In 2020, Polaris began work on the National Survivor Study, in order to obtain scientifically valid data. In addition to asking people with lived experience to share their expertise, the project relies on survivors to design the study and analyze the findings.

Critics have raised concerns that the Trafficking Hotline data misrepresents the amount of trafficking happening among sex workers. [9]

Criticism[edit]

Polaris Project has been criticized by journalists, sex workers and some public health advocates. Reason magazine editor Elizabeth Nolan Brown referred to Polaris as "one of the biggest purveyors of bad statistics dressed up as 'human trafficking awareness'".[10] Sex worker advocates have stated the human trafficking hotline operated by Polaris is not confidential, and that calls to the hotline are referred to police who then arrest adult sex workers.[11] Others have criticized Polaris for providing no services to alleged victims.[citation needed] Critics argue that Polaris Project fails to distinguish between consenting adults who choose to participate in sex work from those who are actual victims of coercion. They also state that because Polaris advocates law enforcement solutions to abolish sex work, sex workers themselves are harmed, face arrest, or may be driven further underground.

The accuracy of Polaris’ data on human trafficking has been questioned by multiple sources. In 2011, Polaris was criticized for knowingly using false and misleading data to exaggerate the number of trafficked sex workers and understate their age of entry into sex work.[12] Polaris later partnered with data analysis firm Palantir Technologies to improve the organization of data reported to the National Human Trafficking Resource Center and the accuracy of statistics released to the public.[13] In 2015, Polaris was accused of using unreferenced and uncorroborated data to exaggerate the income and number of clients seen by street based and massage parlor based sex workers and the prevalence of "pimps".[14]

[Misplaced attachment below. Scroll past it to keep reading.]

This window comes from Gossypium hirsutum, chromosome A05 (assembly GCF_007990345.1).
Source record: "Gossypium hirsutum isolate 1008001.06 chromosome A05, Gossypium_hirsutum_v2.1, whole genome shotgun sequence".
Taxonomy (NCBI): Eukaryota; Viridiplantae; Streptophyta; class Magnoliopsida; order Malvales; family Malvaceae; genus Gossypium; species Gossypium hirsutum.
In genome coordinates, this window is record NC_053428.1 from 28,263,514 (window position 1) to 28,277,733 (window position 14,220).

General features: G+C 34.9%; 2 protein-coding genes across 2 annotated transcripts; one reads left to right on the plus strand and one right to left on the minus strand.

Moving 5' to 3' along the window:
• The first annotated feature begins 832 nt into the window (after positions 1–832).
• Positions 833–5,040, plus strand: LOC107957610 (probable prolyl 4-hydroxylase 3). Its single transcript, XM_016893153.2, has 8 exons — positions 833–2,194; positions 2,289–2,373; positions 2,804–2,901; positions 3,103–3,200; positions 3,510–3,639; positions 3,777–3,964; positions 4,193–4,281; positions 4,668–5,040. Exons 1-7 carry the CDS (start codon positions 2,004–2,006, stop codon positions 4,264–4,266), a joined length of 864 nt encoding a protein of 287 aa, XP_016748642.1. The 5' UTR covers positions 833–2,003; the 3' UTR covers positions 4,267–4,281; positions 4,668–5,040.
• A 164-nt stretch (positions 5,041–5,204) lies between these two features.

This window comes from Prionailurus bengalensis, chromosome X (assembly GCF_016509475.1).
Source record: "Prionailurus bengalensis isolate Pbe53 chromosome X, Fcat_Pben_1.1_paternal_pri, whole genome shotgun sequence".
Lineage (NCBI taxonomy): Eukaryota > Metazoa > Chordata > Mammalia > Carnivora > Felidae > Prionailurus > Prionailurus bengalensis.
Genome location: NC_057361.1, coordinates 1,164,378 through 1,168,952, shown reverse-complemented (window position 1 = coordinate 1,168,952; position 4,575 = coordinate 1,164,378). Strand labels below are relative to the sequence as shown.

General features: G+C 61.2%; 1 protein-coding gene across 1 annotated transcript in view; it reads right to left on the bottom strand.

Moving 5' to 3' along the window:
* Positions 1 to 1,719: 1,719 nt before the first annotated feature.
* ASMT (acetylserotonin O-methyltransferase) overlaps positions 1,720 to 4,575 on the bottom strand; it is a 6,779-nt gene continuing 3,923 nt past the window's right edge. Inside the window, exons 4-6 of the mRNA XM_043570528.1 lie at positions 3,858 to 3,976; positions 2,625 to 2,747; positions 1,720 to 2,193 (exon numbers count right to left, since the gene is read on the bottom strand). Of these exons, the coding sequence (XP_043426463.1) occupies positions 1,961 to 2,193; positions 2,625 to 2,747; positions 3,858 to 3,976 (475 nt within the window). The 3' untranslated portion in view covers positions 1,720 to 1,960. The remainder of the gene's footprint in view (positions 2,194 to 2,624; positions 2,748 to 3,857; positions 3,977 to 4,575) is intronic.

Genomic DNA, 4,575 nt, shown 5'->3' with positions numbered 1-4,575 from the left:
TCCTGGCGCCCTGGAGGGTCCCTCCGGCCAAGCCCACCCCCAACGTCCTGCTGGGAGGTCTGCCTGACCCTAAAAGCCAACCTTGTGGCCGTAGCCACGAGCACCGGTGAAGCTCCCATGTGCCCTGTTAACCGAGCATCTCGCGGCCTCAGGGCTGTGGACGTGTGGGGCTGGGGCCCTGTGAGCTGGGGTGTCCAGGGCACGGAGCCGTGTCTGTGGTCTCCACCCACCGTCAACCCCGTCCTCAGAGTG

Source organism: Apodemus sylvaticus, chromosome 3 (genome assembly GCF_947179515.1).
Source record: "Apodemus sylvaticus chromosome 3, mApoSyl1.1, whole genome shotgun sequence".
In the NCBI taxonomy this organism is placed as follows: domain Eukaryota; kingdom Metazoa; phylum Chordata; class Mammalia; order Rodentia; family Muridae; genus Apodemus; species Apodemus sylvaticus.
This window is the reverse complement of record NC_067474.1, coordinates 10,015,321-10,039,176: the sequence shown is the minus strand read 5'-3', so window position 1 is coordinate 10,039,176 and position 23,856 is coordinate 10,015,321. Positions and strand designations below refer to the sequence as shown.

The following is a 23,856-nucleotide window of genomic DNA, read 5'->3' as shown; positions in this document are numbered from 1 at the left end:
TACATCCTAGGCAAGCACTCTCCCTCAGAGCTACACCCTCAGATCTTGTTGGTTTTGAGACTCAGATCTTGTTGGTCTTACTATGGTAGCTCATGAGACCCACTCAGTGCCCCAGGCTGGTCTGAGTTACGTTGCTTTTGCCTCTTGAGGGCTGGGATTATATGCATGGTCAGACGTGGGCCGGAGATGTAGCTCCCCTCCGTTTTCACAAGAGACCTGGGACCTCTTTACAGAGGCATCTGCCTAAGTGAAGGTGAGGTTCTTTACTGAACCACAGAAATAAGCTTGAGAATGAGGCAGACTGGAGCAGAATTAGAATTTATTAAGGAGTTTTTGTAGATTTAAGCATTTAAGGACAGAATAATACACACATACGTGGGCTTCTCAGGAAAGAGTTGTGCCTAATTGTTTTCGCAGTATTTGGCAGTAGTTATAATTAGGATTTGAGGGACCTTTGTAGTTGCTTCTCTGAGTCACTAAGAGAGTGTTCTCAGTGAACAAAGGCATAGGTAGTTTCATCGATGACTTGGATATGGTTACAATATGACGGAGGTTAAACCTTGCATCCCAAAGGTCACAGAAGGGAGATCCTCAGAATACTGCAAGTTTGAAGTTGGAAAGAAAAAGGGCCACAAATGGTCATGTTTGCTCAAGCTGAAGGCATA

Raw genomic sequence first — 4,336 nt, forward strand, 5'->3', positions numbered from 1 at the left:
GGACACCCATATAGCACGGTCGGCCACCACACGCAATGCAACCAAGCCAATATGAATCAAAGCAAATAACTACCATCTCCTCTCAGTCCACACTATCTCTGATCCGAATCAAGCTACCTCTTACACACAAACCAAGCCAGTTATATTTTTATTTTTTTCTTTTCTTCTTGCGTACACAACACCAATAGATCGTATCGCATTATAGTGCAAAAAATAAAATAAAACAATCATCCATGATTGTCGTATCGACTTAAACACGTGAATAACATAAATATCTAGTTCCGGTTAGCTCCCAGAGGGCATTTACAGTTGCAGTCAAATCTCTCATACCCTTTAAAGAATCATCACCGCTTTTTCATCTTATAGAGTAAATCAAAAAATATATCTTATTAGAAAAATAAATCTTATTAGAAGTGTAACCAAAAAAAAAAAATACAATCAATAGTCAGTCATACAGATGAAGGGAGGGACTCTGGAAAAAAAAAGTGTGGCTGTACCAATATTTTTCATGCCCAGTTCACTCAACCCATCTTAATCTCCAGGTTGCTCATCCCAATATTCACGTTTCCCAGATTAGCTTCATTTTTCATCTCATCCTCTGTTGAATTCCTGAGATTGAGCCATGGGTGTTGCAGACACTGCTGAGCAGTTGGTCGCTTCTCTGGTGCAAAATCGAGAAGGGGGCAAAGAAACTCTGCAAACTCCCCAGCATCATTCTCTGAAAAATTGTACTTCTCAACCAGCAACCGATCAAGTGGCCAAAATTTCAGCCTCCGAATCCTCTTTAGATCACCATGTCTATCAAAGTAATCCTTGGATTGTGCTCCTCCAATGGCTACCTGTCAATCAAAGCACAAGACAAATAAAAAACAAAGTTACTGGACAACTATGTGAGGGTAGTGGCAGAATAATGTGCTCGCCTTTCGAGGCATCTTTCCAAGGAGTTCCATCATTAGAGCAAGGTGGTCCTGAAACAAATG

Honors and awards[edit]

  • 2020 Ohtli Award [15]
  • Thomson Reuters Everyday Heroes Award [16]
  • 2017 Skoll Foundation Award for Social Entrepreneurship [17]
  • Google Global Impact Award [18]
  • Ashoka Innovators for the Public

References[edit]

  1. ^ {cite web|url=http://www.polarisproject.org/leadership/catherine-chen https://polarisproject.org/leadership/https://polarisproject.org/leadership/
  2. ^ https://polarisproject.org/leadership/
  3. ^ https://www.acf.hhs.gov/otip/grants
  4. ^ "UN Migration Agency, Polaris to Launch Global Data Repository on Human Trafficking". International Organization for Migration. 2017-09-06. Retrieved 2018-03-01.
  5. ^ "Fighting modern slave trade | Harvard Gazette". News.harvard.edu. Retrieved 2012-11-08.
  6. ^ "Katherine Chon and Derek Ellerman: Fighting Human Trafficking | USPolicy". Uspolicy.be. 2009-03-09. Retrieved 2012-11-08.
  7. ^ "Office on Trafficking in Persons". U.S. Department of Health and Human Services Administration for Children and Families. Retrieved 2018-02-14.
  8. ^ "Referral Directory". National Human Trafficking Hotline. 2014-09-24. Retrieved 2021-11-24.
  9. ^ Nolan Brown, Elizabeth (January 10, 2020). "Super Bowl Sex Trafficking Myths Return". Reason. Reason Foundation. Retrieved 10 January 2020.
  10. ^ Nolan Brown, Elizabeth (January 10, 2020). "Super Bowl Sex Trafficking Myths Return". Reason. Reason Foundation. Retrieved 10 January 2020.
  11. ^ D, Robin. Tits and Sass http://titsandsass.com/big-mother-is-watching-you-the-polaris-project-rhode-island/#comment-921592. Retrieved 10 January 2020. {{cite web}}: Missing or empty |title= (help)
  12. ^ "Why are Sex Workers and Public Health Advocates Annoyed with Google?". Dailykos. 2011-12-21. Retrieved 2015-01-29.
  13. ^ Sneed, Tierney. "How Big Data Battles Human Trafficking". Retrieved 2015-08-26.
  14. ^ "Special Report: Money and Lies in Anti Human Trafficking NGOs". truth-out.org. 2015-01-15. Retrieved 2016-09-22.
  15. ^ https://www.facebook.com/watch/?v=4758733900818293
  16. ^ https://legal.thomsonreuters.com/en/c/everyday-heroes
  17. ^ "Skoll Awards". Skoll Foundation. Retrieved 2018-02-14.
  18. ^ Google helps bring hotline to human-trafficking battle, USA Today web, 2013-04-09, retrieved 2013-04-10